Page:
I’m one to call a cab to take me from the airport to the hotel, but I’ve found that change on two trips overseas. Taking advice to avoid the potentially high priced taxi rides in heavy traffic, I have opted for using public transportation by underground and train. It is not just the arrival and departure. In other situations, using the train service is the logical option to get around the country. The challenge is handling your baggage.
An excellent article written by Stephen Downes (@downes), How to Get the Most Out of a Conference, addressed how to pack and travel with luggage. He provided some good points that I considered in advance and during the trip. For example, I chose not to get upright luggage this time, but I will for the next one.
My experiences in October 2010 (London, Leicester, Turin, Rome) and February 2012 (London, High Wycombe, Leicester, Paris) have emphasised a few key points. There are a lot of escalators, many flights of stairs, and few elevators to be found. Walks around the airports are long, although you can take a slow ride on the moving walkways. Reminders to “mind the gap” are continuous on the underground due to the gaps between the platform and the train. On other trains there are steps to negotiate. Luggage gets in the way on crowded underground trains, and there is not always room to store luggage on the longer national train trips.
On the latter point, I wish my wife and I had traveled first class from London to Leceister on the recent trip. The train had less coaches than expected, so there were some without seats. All of the luggage space was taken in our coach, and there was nowhere to put 2 large suitcases. I can tell you that the cases traveled fine on the seats, leaving us to sit on the edge and stand most of the way.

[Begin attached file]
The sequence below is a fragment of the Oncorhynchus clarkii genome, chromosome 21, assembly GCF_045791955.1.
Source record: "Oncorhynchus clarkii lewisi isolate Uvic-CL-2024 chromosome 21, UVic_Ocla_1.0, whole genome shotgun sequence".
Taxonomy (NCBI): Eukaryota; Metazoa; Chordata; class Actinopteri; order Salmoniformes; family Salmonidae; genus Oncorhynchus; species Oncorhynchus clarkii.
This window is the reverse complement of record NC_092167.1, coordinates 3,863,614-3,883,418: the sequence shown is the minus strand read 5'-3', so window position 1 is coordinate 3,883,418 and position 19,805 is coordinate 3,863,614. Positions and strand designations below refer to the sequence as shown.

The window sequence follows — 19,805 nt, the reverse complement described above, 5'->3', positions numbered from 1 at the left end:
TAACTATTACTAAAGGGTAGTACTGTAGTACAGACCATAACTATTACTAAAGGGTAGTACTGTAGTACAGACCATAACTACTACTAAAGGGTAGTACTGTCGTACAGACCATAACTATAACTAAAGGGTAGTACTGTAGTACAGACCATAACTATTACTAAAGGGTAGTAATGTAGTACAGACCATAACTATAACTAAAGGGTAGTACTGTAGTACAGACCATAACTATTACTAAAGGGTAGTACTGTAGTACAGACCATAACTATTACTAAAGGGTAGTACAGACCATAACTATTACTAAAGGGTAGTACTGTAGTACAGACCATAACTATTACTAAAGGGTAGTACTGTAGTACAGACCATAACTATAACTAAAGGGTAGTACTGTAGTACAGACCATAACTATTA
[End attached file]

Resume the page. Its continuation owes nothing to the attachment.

Planning to travel this way? You will be lifting and pulling luggage. You cannot handle more than 1 case and possibly a carry-on. The weight should be kept as light as possible, and plan to do all the handling yourself. For the next trip, I would switch to upright luggage with 4 wheels for easy manoeuvrability. There are times when the case needs to travel down narrow aisles. I would also do what I could to reduce the weight. It appears we were travelling with about 22 kg per case at most times, with one at 26 kg at one point. Not too bad, but too heavy for the type of travel.
A couple of other options include remaining in one place, so moving from city to city is not a problem, or using a luggage shipping service. The latter could work, but you have to ship a week in advance to be reasonable, and it is unlikely to help moving to different locations throughout the trip.